Sorry, just saw this. Did the new usergroup get created (with the bugzilla request and all that jazz taken care of)? --SB_Johnny talk 14:31, 17 September 2015 (UTC)
Not that I know of. Abd is currently indef blocked for personal attack(s) on Dave. Suggestions? --Marshallsumter (discusscontribs) 15:02, 17 September 2015 (UTC)
I saw, I was just wondering if anything ever came of the bugzilla request for the usergroup. No suggestions come to mind, though it does look like same-old same-old from his recent activity. --SB_Johnny talk 15:54, 17 September 2015 (UTC)
There's no record of any request on Bugzilla for a Custodial assistants group. This may have been me dropping a ball I didn't know I had. My last request on Phabricator about turning on math functions needed for PlanetPhysics went into confusion or nowhere. For the latter I believe there's a resource here that turns on or off math functions for Wikiversity. There may be something similar here I can use for the Custodial assistants group. --Marshallsumter (discusscontribs) 16:40, 17 September 2015 (UTC)
If or when I find such resources I'll ask at the Colloquium first in case there are any concerns. --Marshallsumter (discusscontribs) 17:06, 17 September 2015 (UTC)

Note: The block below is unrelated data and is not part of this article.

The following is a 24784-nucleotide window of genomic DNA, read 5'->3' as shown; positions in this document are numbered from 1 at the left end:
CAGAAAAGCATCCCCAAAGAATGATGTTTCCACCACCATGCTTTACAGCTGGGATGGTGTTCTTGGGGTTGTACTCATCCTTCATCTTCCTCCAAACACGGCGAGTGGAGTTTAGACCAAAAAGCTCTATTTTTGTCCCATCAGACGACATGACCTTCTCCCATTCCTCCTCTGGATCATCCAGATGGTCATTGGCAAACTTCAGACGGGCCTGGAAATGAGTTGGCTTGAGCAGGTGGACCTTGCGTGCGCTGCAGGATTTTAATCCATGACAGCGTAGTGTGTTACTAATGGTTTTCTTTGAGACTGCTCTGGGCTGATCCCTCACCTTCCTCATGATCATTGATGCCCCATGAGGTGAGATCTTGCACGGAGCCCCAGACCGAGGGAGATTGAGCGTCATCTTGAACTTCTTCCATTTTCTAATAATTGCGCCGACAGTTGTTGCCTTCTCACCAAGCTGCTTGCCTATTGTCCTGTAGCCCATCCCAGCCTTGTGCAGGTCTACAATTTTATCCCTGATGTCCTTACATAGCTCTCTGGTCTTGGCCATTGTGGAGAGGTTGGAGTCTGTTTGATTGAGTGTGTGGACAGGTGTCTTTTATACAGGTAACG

Information Systems and Computer Applications

I have a class of 15 - 20 students who are starting work on Information Systems and Computer Applications. Tuesday evening is the first class meeting, so there could be some creative editing for awhile as they learn their way around. Just wanted to let you know. -- Dave Braunschweig (discusscontribs) 02:34, 19 May 2015 (UTC)

I'll make sure to know so I don't mess up again like before with another class. --Atcovi (Talk - Contribs) 10:41, 19 May 2015 (UTC)

Edits under protection and request process

Today I noticed that the Edit under protection box on WV:RCA had two open requests. So I looked and found:

  • Most requests took a ridiculous amount of time for edits that were uncontroversial and that would take a minute.
  • There was a request still undone that had been open since 8 December 2013. It was a simple edit, and, yes, it was one of the few requests that had Template:Editprotected included. So that means that for almost two years, this category has had an open request, unhandled.